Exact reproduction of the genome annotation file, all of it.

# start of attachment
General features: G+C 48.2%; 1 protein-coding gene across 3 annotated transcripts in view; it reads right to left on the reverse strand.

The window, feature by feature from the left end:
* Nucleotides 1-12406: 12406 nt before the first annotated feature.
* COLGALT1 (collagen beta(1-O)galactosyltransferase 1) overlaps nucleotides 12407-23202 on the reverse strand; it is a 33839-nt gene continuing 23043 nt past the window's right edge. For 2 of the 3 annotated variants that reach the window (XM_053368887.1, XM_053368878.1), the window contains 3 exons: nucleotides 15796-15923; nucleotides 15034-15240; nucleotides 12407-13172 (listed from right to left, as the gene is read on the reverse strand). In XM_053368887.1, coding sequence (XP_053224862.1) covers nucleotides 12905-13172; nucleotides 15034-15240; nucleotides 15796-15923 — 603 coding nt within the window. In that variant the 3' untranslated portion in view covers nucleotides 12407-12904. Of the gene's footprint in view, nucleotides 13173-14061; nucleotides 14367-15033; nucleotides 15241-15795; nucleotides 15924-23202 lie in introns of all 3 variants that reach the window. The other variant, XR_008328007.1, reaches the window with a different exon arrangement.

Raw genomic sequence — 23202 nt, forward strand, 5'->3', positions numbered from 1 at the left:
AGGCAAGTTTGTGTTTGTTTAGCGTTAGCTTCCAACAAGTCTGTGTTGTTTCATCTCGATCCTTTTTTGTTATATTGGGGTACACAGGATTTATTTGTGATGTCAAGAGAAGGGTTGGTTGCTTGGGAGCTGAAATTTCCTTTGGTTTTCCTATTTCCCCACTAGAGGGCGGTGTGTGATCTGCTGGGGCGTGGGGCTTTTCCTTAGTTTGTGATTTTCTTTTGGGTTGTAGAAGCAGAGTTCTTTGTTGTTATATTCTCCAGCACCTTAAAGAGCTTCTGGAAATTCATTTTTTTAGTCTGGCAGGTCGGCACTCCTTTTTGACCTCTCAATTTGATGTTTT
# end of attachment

General features: G+C 48.2%; 1 protein-coding gene across 3 annotated transcripts in view; it reads right to left on the reverse strand.

The window, feature by feature from the left end:
* Nucleotides 1-12406: 12406 nt before the first annotated feature.
* COLGALT1 (collagen beta(1-O)galactosyltransferase 1) overlaps nucleotides 12407-23202 on the reverse strand; it is a 33839-nt gene continuing 23043 nt past the window's right edge. For 2 of the 3 annotated variants that reach the window (XM_053368887.1, XM_053368878.1), the window contains 3 exons: nucleotides 15796-15923; nucleotides 15034-15240; nucleotides 12407-13172 (listed from right to left, as the gene is read on the reverse strand). In XM_053368887.1, coding sequence (XP_053224862.1) covers nucleotides 12905-13172; nucleotides 15034-15240; nucleotides 15796-15923 — 603 coding nt within the window. In that variant the 3' untranslated portion in view covers nucleotides 12407-12904. Of the gene's footprint in view, nucleotides 13173-14061; nucleotides 14367-15033; nucleotides 15241-15795; nucleotides 15924-23202 lie in introns of all 3 variants that reach the window. The other variant, XR_008328007.1, reaches the window with a different exon arrangement.

Raw genomic sequence — 23202 nt, forward strand, 5'->3', positions numbered from 1 at the left:
AGGCAAGTTTGTGTTTGTTTAGCGTTAGCTTCCAACAAGTCTGTGTTGTTTCATCTCGATCCTTTTTTGTTATATTGGGGTACACAGGATTTATTTGTGATGTCAAGAGAAGGGTTGGTTGCTTGGGAGCTGAAATTTCCTTTGGTTTTCCTATTTCCCCACTAGAGGGCGGTGTGTGATCTGCTGGGGCGTGGGGCTTTTCCTTAGTTTGTGATTTTCTTTTGGGTTGTAGAAGCAGAGTTCTTTGTTGTTATATTCTCCAGCACCTTAAAGAGCTTCTGGAAATTCATTTTTTTAGTCTGGCAGGTCGGCACTCCTTTTTGACCTCTCAATTTGATGTTTT